Working with vulnerable communities

Posted on February 24, 2012

House in an Angaite community, Paraguay

While my community meetings have always ended on a very positive note, I want to be clear that it is not easy to establish a good working relationship in vulnerable communities.  You don’t just waltz into town one day and they welcome you with open arms.  My previous post may give that impression, but we did hit some bumps during our visit, and this is in communities that have had good, long-term relationships with the group that introduced me.  I’ve had conversations with lots of different groups working in vulnerable communities and we seem to encounter a lot of the same problems.   Some tips for others working in similar areas:

(1)  You must be very clear about who you are (i.e. what category of organization or class of professionals you belong to) and what you can and cannot do.  Because I do health research, and I collaborate with the local health regions, people have assumed that I work for the health regions or I have some kind of pull there.  I always try to be very clear that I’m an independent researcher, from a North American university, who is working in partnership with local organizations.  They call me Dr. as a token of respect, but I am very clear that I am not a medical doctor, I am an anthropologist and biologist who studies health.

(2) You are probably going to be blamed for bad things done by other people or organizations similar to you (and maybe even those not similar to you).  If there was a ‘bad anthropologist’ who came to the community before you and didn’t do a proper leave-taking in the community, they will think you are the same.  If there was an unethical health researcher who took biological samples in the community and then never delivered results, they will think you are the same.  If there was an evil ‘NGO’ that collected signatures from community members who wanted to receive donated clothes, and then imported the free clothes and sold them at a profit instead of delivering them to the community, they will think you are the same.  If a government agency or politician (especially during election season) promised something to the community and didn’t deliver on it, they will think you are the same.  These are all real things that have happened in the communities I’ve worked in.  Don’t just tell them ‘I’m not like those guys’, do your best to show that you are committed to follow through. You will have to earn their trust over time, gradually.  When you mess up, everyone who comes after you will have a hard time, so own your mistakes.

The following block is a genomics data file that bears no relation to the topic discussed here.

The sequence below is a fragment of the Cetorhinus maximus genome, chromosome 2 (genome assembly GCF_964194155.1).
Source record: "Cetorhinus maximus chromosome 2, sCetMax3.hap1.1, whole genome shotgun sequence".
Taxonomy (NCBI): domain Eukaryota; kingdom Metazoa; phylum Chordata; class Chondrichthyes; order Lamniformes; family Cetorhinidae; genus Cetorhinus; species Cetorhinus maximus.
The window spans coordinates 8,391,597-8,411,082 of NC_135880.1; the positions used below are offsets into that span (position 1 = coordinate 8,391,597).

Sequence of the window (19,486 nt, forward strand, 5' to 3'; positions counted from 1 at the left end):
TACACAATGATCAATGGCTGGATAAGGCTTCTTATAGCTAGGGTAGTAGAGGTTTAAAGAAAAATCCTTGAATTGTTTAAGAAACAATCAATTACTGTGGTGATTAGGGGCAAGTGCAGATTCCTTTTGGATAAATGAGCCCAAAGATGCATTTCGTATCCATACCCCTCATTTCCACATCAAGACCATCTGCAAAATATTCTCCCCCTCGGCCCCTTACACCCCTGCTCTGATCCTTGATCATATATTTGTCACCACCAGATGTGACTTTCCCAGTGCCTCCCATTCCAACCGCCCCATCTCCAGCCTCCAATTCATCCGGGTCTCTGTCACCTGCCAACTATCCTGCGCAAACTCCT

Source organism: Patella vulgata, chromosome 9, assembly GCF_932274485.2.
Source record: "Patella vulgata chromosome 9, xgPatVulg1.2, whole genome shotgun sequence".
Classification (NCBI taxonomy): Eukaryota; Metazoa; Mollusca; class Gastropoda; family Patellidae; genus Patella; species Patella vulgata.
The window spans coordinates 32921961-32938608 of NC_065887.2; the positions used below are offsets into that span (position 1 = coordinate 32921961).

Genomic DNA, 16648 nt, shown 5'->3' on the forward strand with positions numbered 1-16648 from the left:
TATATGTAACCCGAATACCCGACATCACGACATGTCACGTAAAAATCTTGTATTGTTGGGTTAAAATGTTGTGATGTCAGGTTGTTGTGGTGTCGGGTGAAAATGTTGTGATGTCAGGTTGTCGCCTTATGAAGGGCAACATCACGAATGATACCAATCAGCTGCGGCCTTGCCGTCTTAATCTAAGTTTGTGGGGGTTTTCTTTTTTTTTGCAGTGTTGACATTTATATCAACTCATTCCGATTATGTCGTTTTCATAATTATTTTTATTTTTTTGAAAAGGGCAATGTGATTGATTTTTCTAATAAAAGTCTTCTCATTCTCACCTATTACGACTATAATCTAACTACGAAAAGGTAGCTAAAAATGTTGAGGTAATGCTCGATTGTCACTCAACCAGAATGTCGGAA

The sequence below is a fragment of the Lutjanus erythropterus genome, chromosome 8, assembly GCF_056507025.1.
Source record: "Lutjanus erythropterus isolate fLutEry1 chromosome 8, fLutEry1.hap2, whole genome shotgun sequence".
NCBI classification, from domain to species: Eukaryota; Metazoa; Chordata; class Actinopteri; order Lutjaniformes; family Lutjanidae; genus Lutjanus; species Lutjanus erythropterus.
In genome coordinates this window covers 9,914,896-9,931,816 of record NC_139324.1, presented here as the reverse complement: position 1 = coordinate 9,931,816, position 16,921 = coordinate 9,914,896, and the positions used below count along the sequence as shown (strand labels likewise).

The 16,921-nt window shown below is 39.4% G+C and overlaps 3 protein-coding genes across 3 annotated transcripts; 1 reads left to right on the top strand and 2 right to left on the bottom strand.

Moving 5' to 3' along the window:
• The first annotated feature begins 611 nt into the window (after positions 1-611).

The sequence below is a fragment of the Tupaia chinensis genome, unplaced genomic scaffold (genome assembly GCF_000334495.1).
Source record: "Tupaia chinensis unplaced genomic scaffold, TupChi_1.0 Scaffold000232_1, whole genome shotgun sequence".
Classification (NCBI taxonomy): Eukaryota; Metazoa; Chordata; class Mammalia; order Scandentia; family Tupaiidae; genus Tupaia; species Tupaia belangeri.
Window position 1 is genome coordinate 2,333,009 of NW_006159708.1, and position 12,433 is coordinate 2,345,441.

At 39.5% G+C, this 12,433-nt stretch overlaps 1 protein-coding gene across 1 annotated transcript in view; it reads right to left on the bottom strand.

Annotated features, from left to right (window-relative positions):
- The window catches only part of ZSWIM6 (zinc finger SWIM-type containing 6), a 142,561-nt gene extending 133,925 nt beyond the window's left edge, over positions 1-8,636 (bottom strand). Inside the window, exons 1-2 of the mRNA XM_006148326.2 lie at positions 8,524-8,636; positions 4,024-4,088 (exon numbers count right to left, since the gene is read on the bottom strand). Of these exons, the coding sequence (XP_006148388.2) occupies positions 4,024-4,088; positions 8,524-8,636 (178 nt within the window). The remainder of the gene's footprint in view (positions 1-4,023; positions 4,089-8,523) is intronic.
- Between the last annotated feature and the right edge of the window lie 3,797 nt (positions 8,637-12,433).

(3) Don’t make promises you can’t keep or – better yet – don’t make promises.  I try not to give exact dates of arrival in my study communities anymore.  Several times I’ve been delayed by bad weather and then I get flack for arriving on Thursday instead of Monday.  So now I say I’ll be back ‘maybe in a few weeks’ or ‘maybe around the end of the month’ or ‘it depends on the weather, but as soon as I can’.  If you can’t guarantee it, don’t commit to it.  Also, don’t make promises that require the cooperation of others to hold up.  You can’t rely on others to have the same level of commitment.

(4)  Keep them updated, even when the update is ‘nothing is happening’.  Time is moving far differently for them than it is for you.  You know you’ve been busy battling bureaucracy, going to meetings, and entering data.  They know they haven’t seen you three weeks and they wonder if you’ve abandoned the project.  If you maintain regular contact, even just to say ‘nothing is going to happen in your community in the next week’, community members will be much happier with you.

(5)  Learn the local politics but don’t let them drag you into it.  As an outsider with resources, you can become a very important pawn in local conflicts.  There is a great blog post by Ryan Anderson on Savageminds about the micro-politics of fieldwork.  Be aware of who the players are and how they are trying to manipulate you.